Magazine article Clinical Psychiatry News

Insomnia May Be Tied to Increased Risk of Pregnancy Loss

Magazine article Clinical Psychiatry News

Insomnia May Be Tied to Increased Risk of Pregnancy Loss

Article excerpt

AT SLEEP 2016

DENVER -- Women who experience difficulty staying asleep may be at increased risk of having one or more pregnancies that do not result in a live birth, a large epidemiologic study showed.

In contrast, other expressions of insomnia--difficulty in falling asleep, early morning awakening, or nonrestorative sleep--were not significantly associated with pregnancy loss in this analysis of a nationally representative sample comprising of 5,554 women aged 18-45 years, Sara Nowakowski, Ph.D., reported at the annual meeting of the Associated Professional Sleep Societies.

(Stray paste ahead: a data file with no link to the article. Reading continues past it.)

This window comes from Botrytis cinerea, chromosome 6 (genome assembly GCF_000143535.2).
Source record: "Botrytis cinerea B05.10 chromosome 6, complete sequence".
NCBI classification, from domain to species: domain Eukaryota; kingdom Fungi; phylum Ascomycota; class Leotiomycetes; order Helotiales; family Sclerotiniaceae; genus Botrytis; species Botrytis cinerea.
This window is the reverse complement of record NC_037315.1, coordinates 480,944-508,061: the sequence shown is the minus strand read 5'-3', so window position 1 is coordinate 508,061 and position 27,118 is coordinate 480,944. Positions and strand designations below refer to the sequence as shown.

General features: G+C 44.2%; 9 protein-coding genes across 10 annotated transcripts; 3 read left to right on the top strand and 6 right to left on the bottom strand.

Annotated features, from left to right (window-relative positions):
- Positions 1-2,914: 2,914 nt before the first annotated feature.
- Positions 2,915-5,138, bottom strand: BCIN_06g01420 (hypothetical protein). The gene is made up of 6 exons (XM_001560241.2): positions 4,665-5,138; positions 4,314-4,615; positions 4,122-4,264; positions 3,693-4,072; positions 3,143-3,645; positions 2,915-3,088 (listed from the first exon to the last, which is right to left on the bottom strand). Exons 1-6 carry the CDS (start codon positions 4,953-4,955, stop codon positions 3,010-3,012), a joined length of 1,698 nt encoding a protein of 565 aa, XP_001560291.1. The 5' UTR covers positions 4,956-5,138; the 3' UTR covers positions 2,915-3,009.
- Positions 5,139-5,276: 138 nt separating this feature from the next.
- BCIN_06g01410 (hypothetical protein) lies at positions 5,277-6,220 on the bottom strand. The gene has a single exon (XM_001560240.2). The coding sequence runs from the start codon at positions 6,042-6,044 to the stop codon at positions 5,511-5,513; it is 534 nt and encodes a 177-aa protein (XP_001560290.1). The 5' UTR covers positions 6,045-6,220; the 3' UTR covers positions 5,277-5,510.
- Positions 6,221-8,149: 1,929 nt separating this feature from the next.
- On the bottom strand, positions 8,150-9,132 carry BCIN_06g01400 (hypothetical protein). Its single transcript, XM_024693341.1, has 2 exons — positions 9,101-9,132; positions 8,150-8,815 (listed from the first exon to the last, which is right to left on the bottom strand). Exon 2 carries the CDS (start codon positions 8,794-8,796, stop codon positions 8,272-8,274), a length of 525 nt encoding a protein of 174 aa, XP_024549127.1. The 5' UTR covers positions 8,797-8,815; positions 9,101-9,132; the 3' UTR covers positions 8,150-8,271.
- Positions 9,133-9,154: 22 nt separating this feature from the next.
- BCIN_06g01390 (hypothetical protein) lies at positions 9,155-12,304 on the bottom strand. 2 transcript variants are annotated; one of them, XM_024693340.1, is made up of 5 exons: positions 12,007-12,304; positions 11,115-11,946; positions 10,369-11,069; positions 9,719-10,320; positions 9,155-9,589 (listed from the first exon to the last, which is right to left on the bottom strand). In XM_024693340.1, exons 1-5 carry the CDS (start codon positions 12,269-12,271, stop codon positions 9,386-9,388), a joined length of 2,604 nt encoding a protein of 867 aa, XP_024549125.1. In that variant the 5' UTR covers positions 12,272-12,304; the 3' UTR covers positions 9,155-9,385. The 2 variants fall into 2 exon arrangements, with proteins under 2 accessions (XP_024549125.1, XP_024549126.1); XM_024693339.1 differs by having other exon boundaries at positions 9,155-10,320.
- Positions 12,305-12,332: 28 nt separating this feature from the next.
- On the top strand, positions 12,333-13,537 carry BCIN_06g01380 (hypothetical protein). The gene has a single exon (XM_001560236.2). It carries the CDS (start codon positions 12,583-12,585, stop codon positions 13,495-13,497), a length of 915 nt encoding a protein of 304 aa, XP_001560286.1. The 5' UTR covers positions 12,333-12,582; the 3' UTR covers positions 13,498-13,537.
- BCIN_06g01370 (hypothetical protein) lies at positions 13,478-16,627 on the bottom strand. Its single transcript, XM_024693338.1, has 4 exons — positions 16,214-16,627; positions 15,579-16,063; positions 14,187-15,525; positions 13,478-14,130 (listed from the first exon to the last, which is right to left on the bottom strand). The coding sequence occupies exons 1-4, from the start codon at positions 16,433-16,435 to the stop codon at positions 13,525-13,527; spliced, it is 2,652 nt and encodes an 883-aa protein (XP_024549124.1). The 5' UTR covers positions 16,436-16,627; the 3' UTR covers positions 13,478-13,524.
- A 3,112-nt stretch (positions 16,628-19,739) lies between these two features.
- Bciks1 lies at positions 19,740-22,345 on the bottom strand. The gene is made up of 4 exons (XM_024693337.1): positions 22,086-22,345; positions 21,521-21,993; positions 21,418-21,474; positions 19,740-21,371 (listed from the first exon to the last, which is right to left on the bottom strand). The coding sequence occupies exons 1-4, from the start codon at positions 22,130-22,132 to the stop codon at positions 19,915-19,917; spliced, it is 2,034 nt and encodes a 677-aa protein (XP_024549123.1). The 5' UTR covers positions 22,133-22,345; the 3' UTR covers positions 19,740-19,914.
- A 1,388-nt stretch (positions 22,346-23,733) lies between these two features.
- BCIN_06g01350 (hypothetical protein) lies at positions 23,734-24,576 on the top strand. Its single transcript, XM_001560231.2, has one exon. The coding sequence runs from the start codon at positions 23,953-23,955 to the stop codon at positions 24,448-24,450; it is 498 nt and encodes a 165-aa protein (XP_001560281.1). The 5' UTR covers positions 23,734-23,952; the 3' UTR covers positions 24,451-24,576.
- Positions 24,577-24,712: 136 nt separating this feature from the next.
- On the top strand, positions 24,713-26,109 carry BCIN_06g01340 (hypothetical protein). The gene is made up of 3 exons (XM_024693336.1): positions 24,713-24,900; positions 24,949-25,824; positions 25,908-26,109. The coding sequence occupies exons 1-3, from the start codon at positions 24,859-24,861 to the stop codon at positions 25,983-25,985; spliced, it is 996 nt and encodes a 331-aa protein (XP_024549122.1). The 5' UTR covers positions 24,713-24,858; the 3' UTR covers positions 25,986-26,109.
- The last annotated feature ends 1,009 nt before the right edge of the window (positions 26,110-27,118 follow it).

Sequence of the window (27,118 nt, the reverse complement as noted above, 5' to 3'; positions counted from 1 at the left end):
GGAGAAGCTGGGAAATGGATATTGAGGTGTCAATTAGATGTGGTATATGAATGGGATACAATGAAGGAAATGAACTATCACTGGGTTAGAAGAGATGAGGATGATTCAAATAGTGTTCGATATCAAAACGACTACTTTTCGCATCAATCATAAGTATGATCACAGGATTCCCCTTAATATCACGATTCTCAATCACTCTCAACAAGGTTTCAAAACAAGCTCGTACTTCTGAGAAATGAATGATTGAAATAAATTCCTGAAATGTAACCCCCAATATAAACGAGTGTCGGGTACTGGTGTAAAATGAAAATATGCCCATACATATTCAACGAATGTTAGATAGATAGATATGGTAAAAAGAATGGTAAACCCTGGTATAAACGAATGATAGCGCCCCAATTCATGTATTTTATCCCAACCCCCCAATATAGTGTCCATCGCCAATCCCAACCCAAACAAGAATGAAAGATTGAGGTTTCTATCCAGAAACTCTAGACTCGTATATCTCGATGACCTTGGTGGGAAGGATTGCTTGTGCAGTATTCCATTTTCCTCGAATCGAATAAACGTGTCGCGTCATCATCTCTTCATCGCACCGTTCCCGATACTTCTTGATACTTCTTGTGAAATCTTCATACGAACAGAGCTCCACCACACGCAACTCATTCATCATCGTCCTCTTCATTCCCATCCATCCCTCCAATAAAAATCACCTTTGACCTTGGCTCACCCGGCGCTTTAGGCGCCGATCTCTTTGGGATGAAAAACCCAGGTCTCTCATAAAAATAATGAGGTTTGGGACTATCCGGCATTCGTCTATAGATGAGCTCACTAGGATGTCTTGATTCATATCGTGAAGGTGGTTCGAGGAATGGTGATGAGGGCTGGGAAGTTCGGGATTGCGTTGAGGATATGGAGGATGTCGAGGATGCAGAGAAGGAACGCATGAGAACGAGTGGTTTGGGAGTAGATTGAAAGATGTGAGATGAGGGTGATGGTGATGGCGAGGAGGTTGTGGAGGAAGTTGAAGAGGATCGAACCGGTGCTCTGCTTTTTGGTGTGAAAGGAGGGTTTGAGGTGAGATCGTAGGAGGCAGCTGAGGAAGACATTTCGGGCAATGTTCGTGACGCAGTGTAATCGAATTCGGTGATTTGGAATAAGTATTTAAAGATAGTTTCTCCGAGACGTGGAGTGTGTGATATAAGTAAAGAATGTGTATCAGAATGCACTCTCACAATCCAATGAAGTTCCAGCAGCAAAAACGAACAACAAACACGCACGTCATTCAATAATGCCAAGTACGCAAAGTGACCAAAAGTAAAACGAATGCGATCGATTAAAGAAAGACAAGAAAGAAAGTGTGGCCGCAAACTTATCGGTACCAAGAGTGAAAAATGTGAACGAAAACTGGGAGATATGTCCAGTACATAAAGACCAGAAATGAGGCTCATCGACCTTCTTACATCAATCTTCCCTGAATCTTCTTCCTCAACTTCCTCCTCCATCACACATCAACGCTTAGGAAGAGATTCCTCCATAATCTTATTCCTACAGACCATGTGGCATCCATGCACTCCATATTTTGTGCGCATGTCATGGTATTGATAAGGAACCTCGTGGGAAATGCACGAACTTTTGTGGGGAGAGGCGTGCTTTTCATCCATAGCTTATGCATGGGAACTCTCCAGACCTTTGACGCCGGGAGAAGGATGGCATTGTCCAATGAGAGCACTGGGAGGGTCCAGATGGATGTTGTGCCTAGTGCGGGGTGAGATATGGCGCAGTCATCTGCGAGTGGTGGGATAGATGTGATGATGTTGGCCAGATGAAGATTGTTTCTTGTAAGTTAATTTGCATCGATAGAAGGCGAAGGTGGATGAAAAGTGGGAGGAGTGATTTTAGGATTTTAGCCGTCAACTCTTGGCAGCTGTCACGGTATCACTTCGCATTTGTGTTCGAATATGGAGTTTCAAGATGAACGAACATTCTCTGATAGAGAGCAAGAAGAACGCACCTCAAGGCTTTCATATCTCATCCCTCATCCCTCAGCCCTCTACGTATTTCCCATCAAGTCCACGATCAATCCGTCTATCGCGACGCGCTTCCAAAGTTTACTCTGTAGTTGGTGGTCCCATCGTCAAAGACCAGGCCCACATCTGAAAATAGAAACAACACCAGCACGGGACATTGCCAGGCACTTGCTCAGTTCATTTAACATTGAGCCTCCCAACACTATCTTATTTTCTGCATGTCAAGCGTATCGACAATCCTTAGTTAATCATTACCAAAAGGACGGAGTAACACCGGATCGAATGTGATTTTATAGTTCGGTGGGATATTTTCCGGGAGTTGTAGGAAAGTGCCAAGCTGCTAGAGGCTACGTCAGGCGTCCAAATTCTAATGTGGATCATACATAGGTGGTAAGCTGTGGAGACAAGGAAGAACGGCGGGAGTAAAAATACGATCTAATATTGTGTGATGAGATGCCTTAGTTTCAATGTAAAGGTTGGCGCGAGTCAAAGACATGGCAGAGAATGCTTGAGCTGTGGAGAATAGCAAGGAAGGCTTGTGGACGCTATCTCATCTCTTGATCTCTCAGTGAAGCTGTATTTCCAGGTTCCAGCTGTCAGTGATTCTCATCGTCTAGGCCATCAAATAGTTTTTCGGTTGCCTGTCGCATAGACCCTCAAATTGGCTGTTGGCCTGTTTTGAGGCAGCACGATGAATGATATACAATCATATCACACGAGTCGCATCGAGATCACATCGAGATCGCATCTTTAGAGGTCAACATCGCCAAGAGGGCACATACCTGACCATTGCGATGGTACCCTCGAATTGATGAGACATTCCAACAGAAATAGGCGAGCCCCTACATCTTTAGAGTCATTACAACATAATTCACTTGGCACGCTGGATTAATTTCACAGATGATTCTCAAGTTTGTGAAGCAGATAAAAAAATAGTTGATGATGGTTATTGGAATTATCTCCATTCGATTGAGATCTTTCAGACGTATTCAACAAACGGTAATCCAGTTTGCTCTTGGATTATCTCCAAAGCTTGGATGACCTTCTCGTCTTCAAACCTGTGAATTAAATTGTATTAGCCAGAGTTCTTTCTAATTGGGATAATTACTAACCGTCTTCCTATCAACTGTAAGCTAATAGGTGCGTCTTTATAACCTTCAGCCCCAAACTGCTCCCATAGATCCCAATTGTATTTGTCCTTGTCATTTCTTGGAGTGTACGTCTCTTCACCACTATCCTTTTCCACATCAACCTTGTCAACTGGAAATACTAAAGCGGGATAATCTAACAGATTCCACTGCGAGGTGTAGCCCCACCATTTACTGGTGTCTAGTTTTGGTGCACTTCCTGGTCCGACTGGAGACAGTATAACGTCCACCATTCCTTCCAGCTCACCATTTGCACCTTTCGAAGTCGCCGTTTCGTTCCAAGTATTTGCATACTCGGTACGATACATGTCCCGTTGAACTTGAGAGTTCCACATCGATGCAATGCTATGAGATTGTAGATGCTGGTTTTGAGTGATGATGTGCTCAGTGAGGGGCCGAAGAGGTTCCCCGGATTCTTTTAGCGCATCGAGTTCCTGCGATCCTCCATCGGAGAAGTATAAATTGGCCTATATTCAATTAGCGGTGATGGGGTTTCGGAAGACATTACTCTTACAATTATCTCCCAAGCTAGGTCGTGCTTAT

The women were participants in the National Health and Nutrition Examination Survey for 2005-2008, which collected data on reproductive history as well as sleep patterns. Roughly 20% of the women self-reported experiencing insomnia. Eighty-three percent of the 18-to 45-year-old women had been pregnant at least once, and 1,870 (40%) of them had one or more prior pregnancies that didn't result in a live birth.

In a multivariate logistic regression analysis adjusted for age, race, education level, and frequency of sleep apnea symptoms, such as snoring or snorting/ gasping, frequent difficulty in maintaining sleep was independently associated with an 85% increased risk of having experienced a pregnancy that didn't result in a live birth, according to Dr. …

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